It is important to maintain your hand truck, even if it has been in storage for a while and has not really been used. Rust, loose bolts and wore out tires not only ruin the hand truck but they put the pressure back on the person operating the hand truck. Operating the hand truck should be a smooth transition but if the hand truck is poorly maintained, the operator has to work harder to move the load. Choosing the right wheels for the job makes moving with your aluminum hand truck a lot easier.
Appliance trucks in general have two kinds of wheels, soft and hard. Hard wheels work better on soft surfaces, like plush carpet or grass. Soft wheels work better on hard surfaces like concrete. Just like any other object with wheels, you cannot expect the wheels on steel hand trucks to last a lifetime. Taking proper care with your tires can help to extend their use and, in the same vein, improper care can cause tires to wear out faster. Not only is it a good idea to adhere to the carrying capacity of the hand truck for safety reasons, but also it can help your tires to hold their air. Overloaded hand trucks cause tires to go flat quicker.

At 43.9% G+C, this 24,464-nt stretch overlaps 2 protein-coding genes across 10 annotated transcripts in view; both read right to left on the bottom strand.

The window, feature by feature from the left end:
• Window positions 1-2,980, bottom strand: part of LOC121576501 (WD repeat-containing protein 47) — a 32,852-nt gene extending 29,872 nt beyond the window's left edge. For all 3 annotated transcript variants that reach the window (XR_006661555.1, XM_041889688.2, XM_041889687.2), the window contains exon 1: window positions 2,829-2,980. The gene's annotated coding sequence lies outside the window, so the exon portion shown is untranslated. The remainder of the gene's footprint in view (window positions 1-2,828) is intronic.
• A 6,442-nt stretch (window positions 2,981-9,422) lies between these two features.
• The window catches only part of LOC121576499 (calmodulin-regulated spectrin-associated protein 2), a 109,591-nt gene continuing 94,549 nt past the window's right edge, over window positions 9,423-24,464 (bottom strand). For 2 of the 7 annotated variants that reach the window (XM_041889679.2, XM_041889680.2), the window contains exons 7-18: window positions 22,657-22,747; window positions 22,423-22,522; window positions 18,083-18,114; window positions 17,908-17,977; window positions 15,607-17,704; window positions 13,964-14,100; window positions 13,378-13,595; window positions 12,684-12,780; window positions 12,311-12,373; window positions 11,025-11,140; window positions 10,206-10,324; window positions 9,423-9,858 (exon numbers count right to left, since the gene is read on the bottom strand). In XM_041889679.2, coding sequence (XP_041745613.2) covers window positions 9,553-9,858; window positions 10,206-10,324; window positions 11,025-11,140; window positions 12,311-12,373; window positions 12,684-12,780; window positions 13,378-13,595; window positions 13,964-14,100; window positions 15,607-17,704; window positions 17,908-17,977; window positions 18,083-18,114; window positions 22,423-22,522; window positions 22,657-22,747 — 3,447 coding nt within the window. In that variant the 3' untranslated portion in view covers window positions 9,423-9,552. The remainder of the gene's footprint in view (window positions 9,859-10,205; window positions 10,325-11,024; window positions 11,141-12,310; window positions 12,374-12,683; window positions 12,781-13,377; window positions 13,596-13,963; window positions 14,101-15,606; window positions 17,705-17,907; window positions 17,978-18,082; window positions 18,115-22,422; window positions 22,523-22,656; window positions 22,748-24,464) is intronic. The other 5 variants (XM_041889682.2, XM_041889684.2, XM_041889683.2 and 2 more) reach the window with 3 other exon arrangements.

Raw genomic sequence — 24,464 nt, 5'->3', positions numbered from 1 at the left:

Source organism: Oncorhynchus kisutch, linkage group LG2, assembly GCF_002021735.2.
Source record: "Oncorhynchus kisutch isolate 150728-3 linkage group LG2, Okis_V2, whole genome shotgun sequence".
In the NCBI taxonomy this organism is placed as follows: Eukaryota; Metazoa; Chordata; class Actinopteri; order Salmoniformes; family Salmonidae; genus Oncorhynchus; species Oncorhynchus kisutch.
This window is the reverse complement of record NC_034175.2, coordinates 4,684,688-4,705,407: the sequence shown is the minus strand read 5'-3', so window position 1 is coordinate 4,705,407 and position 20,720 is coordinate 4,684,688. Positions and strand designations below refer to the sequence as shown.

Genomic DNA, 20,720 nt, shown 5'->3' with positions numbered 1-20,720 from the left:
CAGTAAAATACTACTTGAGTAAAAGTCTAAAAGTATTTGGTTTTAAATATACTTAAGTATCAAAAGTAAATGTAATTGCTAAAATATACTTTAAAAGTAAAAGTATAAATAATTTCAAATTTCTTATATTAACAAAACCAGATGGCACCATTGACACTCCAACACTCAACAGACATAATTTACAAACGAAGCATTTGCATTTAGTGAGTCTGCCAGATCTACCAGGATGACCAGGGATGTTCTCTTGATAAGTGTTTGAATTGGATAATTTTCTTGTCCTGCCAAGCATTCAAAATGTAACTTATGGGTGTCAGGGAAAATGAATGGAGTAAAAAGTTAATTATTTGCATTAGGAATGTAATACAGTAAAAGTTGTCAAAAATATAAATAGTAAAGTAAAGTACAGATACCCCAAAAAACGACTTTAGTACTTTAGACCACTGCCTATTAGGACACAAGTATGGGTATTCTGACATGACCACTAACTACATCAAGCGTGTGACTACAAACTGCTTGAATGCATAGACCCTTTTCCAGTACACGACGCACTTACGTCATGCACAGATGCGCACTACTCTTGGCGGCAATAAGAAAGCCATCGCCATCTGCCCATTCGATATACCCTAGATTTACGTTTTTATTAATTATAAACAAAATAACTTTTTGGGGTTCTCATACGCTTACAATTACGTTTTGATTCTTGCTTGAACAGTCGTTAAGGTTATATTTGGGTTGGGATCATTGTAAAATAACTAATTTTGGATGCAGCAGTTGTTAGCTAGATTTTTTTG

Convertible Hand trucks tires are most susceptible to damage during a move. When you are pushing a load ahead of you, it is sometimes not possible to see if there are any sharp objects in your path such as nails or pins. If you do manage to puncture a tire, you will have to know how to remove the tire and replace it. First, place the hand truck so that the wheels are up in the air. The shelf or tongue of the hand truck should form a triangle space with the ground. You will need a flathead screwdriver next and you will use it to pry the tire off of the rim. If you do not have a flathead screwdriver available, use something sturdy with a flat end so that you do not poke through the tire. The screwdriver creates the leverage you need to pry off the tire. You can get a screwdriver here.
Once you have managed to separate the tire from the rim, you will need another flathead screwdriver to drive into the gap you have created. Hold the gap open with one screwdriver and use the other to run along the rest of the wheel, all the way around, until the bead is off the rim. At this point it is necessary to determine whether the entire tire needs to be replaced or just the tube. Remove the tube off of the tire and carefully take the replacement and place it in the valley of the rim. Line up the valve and the hole in the rim so that later you will be able to fill up the tire. Now you will have to put the tire back onto the rim, using the screwdriver again as leverage. Do not puncture the tire with the screwdriver or pinch the tube. Once the tire is back on the rim, you are ready to fill the tire with air.